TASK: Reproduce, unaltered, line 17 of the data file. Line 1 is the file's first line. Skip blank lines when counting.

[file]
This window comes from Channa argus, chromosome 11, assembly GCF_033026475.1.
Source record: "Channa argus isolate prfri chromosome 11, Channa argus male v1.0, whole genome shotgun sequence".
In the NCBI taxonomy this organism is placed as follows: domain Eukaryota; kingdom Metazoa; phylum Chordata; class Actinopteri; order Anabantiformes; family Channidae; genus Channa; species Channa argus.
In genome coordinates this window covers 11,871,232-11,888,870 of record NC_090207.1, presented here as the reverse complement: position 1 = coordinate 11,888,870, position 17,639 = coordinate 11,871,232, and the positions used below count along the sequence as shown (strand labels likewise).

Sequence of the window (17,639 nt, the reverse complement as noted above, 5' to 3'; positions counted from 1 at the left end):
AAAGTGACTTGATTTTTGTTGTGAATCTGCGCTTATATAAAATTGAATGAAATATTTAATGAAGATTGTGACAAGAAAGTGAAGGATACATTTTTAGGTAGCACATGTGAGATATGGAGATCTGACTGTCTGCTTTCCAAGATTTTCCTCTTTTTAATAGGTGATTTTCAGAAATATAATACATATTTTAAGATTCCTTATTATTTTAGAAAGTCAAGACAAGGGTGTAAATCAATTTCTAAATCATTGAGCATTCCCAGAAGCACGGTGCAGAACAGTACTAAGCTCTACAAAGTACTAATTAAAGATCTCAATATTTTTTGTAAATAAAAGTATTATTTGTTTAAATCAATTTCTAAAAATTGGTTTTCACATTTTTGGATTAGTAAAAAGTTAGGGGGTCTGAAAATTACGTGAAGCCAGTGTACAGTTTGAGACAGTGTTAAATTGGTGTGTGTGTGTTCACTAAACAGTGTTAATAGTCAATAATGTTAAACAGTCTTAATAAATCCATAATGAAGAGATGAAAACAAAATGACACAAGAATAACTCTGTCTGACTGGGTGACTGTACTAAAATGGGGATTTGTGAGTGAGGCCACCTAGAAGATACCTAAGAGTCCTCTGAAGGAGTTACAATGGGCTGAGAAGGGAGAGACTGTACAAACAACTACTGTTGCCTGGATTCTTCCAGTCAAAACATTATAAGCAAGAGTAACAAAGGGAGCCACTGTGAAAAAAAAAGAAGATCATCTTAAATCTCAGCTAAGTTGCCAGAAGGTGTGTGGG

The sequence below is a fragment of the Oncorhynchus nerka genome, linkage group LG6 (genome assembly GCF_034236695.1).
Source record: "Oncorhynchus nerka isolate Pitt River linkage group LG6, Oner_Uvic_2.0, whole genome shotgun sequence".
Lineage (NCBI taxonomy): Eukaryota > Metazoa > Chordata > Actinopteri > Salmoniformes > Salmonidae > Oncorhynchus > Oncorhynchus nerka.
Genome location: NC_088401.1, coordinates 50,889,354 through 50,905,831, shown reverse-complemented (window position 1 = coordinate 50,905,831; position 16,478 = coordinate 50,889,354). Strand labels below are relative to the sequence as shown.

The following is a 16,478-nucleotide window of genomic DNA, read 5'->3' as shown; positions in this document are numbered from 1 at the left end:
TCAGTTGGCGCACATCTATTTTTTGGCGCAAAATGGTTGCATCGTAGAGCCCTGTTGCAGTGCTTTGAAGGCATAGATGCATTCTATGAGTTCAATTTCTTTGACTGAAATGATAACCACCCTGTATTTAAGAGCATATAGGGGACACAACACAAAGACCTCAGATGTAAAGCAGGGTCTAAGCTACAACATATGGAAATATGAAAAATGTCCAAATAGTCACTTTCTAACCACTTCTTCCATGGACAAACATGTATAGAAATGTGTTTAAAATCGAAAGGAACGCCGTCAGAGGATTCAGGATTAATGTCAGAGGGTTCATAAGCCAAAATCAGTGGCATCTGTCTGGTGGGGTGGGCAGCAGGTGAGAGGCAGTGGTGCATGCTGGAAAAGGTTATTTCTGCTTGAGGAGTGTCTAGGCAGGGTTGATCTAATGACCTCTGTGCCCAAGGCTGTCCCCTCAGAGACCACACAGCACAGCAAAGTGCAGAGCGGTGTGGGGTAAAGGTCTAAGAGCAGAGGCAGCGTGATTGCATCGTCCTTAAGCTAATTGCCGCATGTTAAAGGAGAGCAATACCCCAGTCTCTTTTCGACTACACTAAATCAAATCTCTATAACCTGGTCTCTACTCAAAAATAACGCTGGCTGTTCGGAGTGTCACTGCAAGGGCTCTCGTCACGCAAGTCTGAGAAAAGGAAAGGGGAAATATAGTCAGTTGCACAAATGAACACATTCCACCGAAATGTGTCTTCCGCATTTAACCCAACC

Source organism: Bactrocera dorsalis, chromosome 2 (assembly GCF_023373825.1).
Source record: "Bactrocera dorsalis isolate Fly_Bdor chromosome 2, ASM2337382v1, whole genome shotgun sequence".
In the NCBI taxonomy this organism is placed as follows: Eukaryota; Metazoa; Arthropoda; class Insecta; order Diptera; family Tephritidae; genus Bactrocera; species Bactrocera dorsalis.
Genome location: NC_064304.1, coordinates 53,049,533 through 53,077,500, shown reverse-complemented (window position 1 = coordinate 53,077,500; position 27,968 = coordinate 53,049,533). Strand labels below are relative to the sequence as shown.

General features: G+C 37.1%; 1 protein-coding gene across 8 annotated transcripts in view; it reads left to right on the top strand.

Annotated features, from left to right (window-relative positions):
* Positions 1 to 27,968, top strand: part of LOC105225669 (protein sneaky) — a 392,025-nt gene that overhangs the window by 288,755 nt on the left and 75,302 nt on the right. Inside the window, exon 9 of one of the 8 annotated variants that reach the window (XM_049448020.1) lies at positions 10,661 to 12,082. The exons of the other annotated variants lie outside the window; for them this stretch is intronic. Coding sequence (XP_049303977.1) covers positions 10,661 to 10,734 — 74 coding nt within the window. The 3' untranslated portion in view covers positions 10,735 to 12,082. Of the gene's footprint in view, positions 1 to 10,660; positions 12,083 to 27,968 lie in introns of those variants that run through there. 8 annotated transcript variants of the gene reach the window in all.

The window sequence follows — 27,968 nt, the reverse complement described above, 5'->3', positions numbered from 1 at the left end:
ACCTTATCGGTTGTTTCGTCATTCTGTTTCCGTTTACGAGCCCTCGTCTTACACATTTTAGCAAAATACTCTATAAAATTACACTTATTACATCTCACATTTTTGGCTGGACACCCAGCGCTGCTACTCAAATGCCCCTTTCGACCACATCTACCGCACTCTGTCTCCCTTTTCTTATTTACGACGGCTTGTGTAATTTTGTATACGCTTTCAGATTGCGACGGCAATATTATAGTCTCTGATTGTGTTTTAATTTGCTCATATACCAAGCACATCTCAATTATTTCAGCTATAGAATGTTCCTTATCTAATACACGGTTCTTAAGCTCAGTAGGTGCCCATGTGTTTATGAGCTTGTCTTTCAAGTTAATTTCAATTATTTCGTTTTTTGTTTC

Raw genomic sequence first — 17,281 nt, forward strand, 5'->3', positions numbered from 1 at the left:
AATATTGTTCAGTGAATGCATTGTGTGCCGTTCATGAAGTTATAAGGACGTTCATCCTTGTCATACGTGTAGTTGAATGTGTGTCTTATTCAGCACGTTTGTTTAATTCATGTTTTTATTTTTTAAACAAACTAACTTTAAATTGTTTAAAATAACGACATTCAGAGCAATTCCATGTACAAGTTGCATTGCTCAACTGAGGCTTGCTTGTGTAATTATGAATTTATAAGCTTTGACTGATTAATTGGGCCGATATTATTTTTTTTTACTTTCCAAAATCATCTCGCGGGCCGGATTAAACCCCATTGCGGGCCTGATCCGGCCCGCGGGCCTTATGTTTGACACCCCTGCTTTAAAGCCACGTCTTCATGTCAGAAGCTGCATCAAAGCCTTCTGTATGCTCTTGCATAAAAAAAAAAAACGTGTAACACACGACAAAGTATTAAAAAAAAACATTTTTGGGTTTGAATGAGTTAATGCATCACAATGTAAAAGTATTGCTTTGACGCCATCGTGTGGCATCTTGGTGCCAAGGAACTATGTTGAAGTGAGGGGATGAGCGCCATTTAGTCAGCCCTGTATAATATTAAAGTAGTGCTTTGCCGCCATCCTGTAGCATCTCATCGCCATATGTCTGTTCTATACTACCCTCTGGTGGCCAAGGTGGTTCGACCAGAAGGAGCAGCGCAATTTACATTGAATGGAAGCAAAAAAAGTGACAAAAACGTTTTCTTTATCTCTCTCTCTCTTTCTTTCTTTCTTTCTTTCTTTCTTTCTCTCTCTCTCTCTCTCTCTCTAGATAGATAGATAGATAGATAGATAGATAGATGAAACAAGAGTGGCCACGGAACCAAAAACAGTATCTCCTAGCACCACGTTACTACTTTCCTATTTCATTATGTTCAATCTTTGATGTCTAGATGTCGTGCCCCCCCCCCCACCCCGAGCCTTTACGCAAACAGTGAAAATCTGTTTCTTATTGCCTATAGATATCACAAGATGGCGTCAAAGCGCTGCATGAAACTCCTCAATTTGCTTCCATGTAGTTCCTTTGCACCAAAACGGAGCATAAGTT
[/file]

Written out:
General features: G+C 37.1%; 1 protein-coding gene across 8 annotated transcripts in view; it reads left to right on the top strand.